|Township||Housing units, 2010||Selected cisterns for RWH|
|200 gallon||2,500 gallon|
|Salt Lake City||80,724||30,272||10,091|
|Township||Housing units, 2010||Selected cisterns for RWH|
|200 gallon||2,500 gallon|
|Salt Lake City||80,724||30,272||10,091|
The impact of RWH can be analyzed across the system using the SLC-IWRM. For example, capturing rainwater may decrease the volume of water processed in WTPs, increase bypasses from WTPs, and result in modified discharges downstream (e.g., to the Jordan River in SLC). Users may change the number of cisterns in each sub-catchment and vary the implementation strategy by changing the percentage of rainwater serviced by RWH.
This module enables users to change population projections into the future. Users can keep the population constant or change it by specifying a growth rate. Also, users may use uncertainty analysis based on selecting a stochastic PG. In the case of stochastic simulation, users change the initial population and PG rate for the township areas in the model. Moreover, users decide the resampling trigger and its associated autocorrelation.
Users may choose deterministic simulation or use Monte-Carlo simulation. In deterministic simulation, rates and factors are represented using mean values. In Monte-Carlo simulation, stochastic elements are based on pre-defined probability distributions. Therefore, the model may represent uncertain elements and be used to simulate uncertain future conditions. The number of realizations and other stochastic or deterministic simulation properties (e.g., time period, simulation time step) can be changed by the user.
Users can add, modify, remove, or save scenarios. The scenarios are built when any change is made in parameters related to climate, population, and management action. The values are stored and results can be viewed individually or with other scenarios.
Selected results (e.g., reliability, vulnerability, population projection, demand projection) are displayed in the dashboard. Other results can be viewed in daily, monthly, and annual summaries. Stochastic simulation results can be seen for different realizations, as well as summarized using a statistical analysis (probability of uncertain bounds). Users with access to the model can view or export all or selected scenarios results.
Multi-criteria decision analysis
In addition to vulnerability and reliability, a package in MATLAB provides results from the calculation of the WSPI (Goharian et al. 2017). The WSPI offers joint information about the estimated reliability and vulnerability for different scenarios by forming joint probability distributions between reliability and vulnerability using Copula functions. WSPI varies between 0 to 1, where 0 indicates the least favorable performance by the system and 1 demonstrates the best performance of the system. This package is available on GitHub for public use (https://github.com/erfangoharian/WSPI).
Table 2 reports the results of the key factors included in the vulnerability calculation for the four major water supply sources of SLCDPU. The results are shown for the NMA, CA, and DCA management alternatives for all projected climate conditions. The severity of failure for all sources increases from the WW to HD climate projections under all management alternatives. However, implementing Argenta Dam decreases the severity of failure in comparison with the RWH implementation. DCA has less effect on the severity because the stored volume in cisterns is much smaller than the reservoir. The severity values for DCA are not improved under the HD scenario, which indicates the distributed cistern solution has not received sufficient precipitation to fill storage capacity. Conversely, the observation is improved for RWH under the WW climate projection. Although Argenta Dam reduces the severity (magnitude of failure) to zero (under WW climate projection), RWH produces a significant reduction in severity. Results also show that implementing Argenta Dam on Big Cottonwood Creek not only decreased the severity of failure on this source, but also supported the whole system and reduced the magnitude of failure in other sources too.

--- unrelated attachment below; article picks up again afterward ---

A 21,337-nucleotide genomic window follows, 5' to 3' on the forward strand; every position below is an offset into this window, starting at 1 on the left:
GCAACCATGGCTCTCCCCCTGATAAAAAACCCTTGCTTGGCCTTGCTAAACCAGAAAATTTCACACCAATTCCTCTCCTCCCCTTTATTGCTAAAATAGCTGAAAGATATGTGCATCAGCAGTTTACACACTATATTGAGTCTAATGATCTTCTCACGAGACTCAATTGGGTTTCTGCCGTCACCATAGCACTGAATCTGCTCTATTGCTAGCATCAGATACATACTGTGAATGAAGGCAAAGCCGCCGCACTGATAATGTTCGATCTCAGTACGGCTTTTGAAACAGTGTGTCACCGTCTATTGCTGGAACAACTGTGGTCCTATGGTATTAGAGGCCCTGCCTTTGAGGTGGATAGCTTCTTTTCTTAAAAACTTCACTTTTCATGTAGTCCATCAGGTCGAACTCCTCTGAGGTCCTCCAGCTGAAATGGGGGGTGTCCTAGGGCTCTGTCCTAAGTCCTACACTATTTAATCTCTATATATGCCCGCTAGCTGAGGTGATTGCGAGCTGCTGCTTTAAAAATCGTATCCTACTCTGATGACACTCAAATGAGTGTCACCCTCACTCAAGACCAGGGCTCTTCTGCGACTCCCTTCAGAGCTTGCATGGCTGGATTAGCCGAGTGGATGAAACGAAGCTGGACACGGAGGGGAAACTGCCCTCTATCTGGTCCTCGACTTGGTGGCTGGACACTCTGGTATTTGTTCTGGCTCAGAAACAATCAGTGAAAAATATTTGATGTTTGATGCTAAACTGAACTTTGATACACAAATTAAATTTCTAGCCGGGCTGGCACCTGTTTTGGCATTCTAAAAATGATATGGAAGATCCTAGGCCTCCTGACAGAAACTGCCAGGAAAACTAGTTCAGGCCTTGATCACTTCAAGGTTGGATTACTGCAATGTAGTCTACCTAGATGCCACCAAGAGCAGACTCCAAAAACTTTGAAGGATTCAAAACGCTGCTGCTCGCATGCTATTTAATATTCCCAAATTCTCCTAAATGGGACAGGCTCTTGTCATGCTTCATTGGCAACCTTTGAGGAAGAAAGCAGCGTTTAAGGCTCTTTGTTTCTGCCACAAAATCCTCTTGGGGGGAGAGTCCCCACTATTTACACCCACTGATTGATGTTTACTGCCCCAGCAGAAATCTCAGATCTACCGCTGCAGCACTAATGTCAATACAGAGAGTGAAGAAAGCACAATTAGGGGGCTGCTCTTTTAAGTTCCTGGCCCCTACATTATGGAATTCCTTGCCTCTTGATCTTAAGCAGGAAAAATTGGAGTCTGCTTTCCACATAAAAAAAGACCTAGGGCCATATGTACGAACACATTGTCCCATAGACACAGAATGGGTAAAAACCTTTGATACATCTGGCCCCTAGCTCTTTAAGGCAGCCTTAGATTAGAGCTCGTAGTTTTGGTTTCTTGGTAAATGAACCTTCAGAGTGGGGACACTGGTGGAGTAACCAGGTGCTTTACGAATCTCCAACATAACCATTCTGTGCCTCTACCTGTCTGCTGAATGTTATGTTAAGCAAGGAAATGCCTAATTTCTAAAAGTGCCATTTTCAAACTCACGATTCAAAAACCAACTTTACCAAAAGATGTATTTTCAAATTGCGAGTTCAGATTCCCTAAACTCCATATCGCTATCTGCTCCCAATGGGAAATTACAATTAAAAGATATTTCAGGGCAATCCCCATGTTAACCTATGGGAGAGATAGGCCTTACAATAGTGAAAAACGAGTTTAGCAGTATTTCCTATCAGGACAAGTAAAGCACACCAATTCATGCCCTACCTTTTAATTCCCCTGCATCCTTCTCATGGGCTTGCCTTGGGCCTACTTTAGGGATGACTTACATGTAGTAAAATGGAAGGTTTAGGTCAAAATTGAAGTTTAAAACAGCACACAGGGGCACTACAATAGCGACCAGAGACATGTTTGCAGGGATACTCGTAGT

|Water supply source||City Creek||Parleys||Big Cottonwood||Little Cottonwood|
|Vulnerability factors||Argenta Reservoir|
|Water supply source||City Creek||Parleys||Big Cottonwood||Little Cottonwood|
|Vulnerability factors||Argenta Reservoir|
As noted, Argenta Dam can reduce water shortage failures under the WW climate condition, and, because of this, the potential severity would be zero in these conditions. Of the four water sources, the greatest improvement in potential severity occurs for Big Cottonwood Creek because this creek has the highest volume of available water compared to the other sources. This observation indicates potential severity is important for selecting the location of developing or expanding new infrastructure. Potential severity reflects not only the decrease in use of one source (e.g., Big Cottonwood Creek), but also the storage and/or use of water from other sources because it is not bypassed. The zero potential severity of Parleys Creek, while the Argenta Dam is added to the system, verifies this point. Thus, optimizing designs in individual sub-systems considering severity and potential severity factor, and analyzing their interactions yields superior results in an integrated system. Although RWH can reduce the severity, it has a small effect on potential severity. RWH may also, in some cases, increase potential severity in sources without reservoir structures. The water which was supplied by the treatment plant no longer will be used, substituted by RWH, and as a result water will be bypassed from WTPs and leads to increased potential severity in the system. Table 2 indicates that even though the exposure and WSACI factors vary under different climate conditions, they are not changed by implementation of management alternatives, i.e. these two factors are not influenced by infrastructure solutions. However, adding a new water supply source can increase WSACI for other sources.